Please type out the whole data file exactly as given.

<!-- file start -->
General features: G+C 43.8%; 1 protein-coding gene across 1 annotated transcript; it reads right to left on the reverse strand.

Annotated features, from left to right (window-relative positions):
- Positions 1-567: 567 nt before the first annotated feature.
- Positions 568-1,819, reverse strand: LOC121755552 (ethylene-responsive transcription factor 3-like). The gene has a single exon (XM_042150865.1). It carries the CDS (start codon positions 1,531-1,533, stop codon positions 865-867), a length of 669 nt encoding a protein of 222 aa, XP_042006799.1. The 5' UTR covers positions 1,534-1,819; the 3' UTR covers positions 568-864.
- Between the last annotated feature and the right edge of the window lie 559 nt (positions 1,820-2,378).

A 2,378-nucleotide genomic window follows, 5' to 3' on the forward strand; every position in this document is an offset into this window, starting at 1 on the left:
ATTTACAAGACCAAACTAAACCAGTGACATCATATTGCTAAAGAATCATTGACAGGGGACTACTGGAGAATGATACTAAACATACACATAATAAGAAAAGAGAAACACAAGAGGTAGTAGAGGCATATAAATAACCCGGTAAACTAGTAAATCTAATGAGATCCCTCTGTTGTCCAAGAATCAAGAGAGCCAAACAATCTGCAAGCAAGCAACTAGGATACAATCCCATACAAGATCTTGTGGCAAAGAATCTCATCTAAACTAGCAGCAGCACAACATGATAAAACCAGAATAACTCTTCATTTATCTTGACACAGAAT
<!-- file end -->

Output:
General features: G+C 43.8%; 1 protein-coding gene across 1 annotated transcript; it reads right to left on the reverse strand.

Annotated features, from left to right (window-relative positions):
- Positions 1-567: 567 nt before the first annotated feature.
- Positions 568-1,819, reverse strand: LOC121755552 (ethylene-responsive transcription factor 3-like). The gene has a single exon (XM_042150865.1). It carries the CDS (start codon positions 1,531-1,533, stop codon positions 865-867), a length of 669 nt encoding a protein of 222 aa, XP_042006799.1. The 5' UTR covers positions 1,534-1,819; the 3' UTR covers positions 568-864.
- Between the last annotated feature and the right edge of the window lie 559 nt (positions 1,820-2,378).

A 2,378-nucleotide genomic window follows, 5' to 3' on the forward strand; every position in this document is an offset into this window, starting at 1 on the left:
ATTTACAAGACCAAACTAAACCAGTGACATCATATTGCTAAAGAATCATTGACAGGGGACTACTGGAGAATGATACTAAACATACACATAATAAGAAAAGAGAAACACAAGAGGTAGTAGAGGCATATAAATAACCCGGTAAACTAGTAAATCTAATGAGATCCCTCTGTTGTCCAAGAATCAAGAGAGCCAAACAATCTGCAAGCAAGCAACTAGGATACAATCCCATACAAGATCTTGTGGCAAAGAATCTCATCTAAACTAGCAGCAGCACAACATGATAAAACCAGAATAACTCTTCATTTATCTTGACACAGAAT